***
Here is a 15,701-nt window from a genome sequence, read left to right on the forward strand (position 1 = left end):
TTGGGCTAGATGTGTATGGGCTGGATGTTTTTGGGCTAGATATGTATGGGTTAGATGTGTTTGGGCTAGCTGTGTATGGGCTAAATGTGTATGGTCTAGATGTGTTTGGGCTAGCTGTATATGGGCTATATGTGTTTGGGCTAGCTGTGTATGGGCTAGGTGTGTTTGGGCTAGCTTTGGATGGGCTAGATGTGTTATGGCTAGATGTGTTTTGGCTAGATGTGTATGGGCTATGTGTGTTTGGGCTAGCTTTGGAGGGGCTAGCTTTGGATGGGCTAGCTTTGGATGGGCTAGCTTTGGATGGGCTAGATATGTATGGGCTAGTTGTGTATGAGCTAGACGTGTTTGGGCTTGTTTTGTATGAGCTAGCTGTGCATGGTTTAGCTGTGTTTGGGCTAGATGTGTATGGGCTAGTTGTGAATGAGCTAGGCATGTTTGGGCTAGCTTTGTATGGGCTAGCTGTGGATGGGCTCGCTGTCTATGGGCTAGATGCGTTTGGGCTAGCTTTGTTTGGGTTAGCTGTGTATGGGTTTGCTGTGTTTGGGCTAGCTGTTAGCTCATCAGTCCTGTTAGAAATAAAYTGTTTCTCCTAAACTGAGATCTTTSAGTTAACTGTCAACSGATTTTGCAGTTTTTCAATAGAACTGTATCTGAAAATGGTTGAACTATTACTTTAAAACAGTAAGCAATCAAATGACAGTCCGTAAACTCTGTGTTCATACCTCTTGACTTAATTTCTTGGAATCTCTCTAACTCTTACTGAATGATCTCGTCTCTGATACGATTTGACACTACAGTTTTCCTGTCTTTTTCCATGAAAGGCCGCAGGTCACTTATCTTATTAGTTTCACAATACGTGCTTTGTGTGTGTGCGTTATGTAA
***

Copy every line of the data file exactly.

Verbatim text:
Here is a 15,701-nt window from a genome sequence, read left to right on the forward strand (position 1 = left end):
TTGGGCTAGATGTGTATGGGCTGGATGTTTTTGGGCTAGATATGTATGGGTTAGATGTGTTTGGGCTAGCTGTGTATGGGCTAAATGTGTATGGTCTAGATGTGTTTGGGCTAGCTGTATATGGGCTATATGTGTTTGGGCTAGCTGTGTATGGGCTAGGTGTGTTTGGGCTAGCTTTGGATGGGCTAGATGTGTTATGGCTAGATGTGTTTTGGCTAGATGTGTATGGGCTATGTGTGTTTGGGCTAGCTTTGGAGGGGCTAGCTTTGGATGGGCTAGCTTTGGATGGGCTAGCTTTGGATGGGCTAGATATGTATGGGCTAGTTGTGTATGAGCTAGACGTGTTTGGGCTTGTTTTGTATGAGCTAGCTGTGCATGGTTTAGCTGTGTTTGGGCTAGATGTGTATGGGCTAGTTGTGAATGAGCTAGGCATGTTTGGGCTAGCTTTGTATGGGCTAGCTGTGGATGGGCTCGCTGTCTATGGGCTAGATGCGTTTGGGCTAGCTTTGTTTGGGTTAGCTGTGTATGGGTTTGCTGTGTTTGGGCTAGCTGTTAGCTCATCAGTCCTGTTAGAAATAAAYTGTTTCTCCTAAACTGAGATCTTTSAGTTAACTGTCAACSGATTTTGCAGTTTTTCAATAGAACTGTATCTGAAAATGGTTGAACTATTACTTTAAAACAGTAAGCAATCAAATGACAGTCCGTAAACTCTGTGTTCATACCTCTTGACTTAATTTCTTGGAATCTCTCTAACTCTTACTGAATGATCTCGTCTCTGATACGATTTGACACTACAGTTTTCCTGTCTTTTTCCATGAAAGGCCGCAGGTCACTTATCTTATTAGTTTCACAATACGTGCTTTGTGTGTGTGCGTTATGTAA